What Time is Not: εἰκών and ἀριθμός in Plato’s Account of Time in the Timaeus (37d5–7) and the Platonic Tradition
1 December 2020
Thomas Seissl (Vienna)
Online seminar 3pm - to register email firstname.lastname@example.org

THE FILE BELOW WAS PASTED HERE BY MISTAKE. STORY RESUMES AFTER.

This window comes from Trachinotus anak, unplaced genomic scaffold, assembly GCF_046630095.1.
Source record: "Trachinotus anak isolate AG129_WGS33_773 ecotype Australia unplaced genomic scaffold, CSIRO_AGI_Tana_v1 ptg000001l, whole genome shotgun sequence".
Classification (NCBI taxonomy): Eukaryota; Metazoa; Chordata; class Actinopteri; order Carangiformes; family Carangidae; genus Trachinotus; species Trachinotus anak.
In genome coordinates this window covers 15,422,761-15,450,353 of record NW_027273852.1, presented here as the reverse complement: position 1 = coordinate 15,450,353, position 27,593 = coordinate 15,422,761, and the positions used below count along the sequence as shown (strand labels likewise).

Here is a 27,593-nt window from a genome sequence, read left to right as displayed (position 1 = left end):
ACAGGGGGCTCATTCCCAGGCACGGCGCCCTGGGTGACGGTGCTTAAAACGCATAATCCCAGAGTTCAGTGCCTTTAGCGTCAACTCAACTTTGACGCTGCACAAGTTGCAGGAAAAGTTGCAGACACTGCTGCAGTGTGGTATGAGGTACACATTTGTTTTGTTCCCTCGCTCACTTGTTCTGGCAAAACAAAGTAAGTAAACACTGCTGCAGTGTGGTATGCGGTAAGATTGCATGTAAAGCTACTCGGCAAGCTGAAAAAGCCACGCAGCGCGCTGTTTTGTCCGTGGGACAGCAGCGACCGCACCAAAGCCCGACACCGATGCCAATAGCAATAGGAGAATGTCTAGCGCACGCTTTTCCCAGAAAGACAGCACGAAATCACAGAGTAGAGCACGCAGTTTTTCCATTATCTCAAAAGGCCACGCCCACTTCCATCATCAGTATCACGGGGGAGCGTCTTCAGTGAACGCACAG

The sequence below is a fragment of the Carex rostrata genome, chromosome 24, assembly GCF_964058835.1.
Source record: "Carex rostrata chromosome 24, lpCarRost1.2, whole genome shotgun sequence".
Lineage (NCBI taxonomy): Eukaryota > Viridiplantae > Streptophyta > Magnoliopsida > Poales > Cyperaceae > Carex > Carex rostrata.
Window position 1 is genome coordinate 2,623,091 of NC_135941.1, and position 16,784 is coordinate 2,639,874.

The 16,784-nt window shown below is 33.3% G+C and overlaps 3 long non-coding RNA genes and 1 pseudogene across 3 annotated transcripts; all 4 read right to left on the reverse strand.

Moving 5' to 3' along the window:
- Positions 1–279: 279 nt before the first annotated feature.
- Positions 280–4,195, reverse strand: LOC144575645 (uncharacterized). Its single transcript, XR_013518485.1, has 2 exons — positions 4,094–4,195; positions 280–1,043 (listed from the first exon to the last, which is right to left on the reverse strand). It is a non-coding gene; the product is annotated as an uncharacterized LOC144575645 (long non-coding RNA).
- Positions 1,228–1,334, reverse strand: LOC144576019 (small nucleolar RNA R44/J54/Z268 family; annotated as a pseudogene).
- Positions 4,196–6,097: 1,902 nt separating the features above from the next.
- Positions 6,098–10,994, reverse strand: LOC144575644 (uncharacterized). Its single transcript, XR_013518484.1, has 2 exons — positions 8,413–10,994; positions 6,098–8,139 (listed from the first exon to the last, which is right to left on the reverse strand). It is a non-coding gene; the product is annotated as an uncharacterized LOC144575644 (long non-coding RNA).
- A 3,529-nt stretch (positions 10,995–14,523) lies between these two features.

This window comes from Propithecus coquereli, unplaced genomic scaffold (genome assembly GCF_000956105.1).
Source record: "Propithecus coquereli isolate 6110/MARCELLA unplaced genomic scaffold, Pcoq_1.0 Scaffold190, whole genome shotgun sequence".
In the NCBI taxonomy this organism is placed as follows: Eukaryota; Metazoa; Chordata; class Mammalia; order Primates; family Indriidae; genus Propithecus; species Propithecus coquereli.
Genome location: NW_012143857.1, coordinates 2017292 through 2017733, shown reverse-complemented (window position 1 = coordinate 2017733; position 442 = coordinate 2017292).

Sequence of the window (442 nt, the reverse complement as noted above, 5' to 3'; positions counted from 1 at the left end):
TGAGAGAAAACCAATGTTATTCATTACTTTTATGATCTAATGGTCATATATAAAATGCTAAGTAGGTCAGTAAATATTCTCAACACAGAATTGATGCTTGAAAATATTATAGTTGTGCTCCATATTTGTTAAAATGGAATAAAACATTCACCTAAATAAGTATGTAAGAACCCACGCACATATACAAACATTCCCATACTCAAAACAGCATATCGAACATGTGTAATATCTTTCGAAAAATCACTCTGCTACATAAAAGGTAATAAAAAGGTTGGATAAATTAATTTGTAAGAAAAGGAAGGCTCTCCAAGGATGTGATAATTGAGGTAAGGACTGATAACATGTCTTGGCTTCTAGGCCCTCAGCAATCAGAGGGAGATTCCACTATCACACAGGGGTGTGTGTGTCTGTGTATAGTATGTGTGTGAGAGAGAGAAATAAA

In one of the most famous, but equally obscure passages in the Timaeus, Plato characterises time’s and the heavens’ coming into being as an “everlasting image moving according to number” (37d6–7). This is commonly understood as Plato’s most general characterisation of time. This reading goes back to Plotinus’ seminal interpretation of time as a “movable image according to the paradigm of eternity” (Enn. III.7.13,24–25). Modern scholars agree with the Plotinian interpretation in this crucial respect, conceiving time in relation to eternity. Rémi Brague, however, challenged this standard interpretation claiming that Plato actually did not conceive of time as an “image” (εἰκών), but rather as a “number” (ἀριθμός). This alternative reading finds an unexpected support in Simplicius’ commentaries on Aristotle. As a result, Simplicius’ reading of the Timaeus does not only show where and why the conventional interpretation falls short, but it also offers an alternative interpretation perfectly consistent with Plato’s text. In the end, Timaeus 37d5–7 is not primarily intended to concern time’s relation to eternity on Simplicius’ reading, but rather the cosmos’ relation to its cause.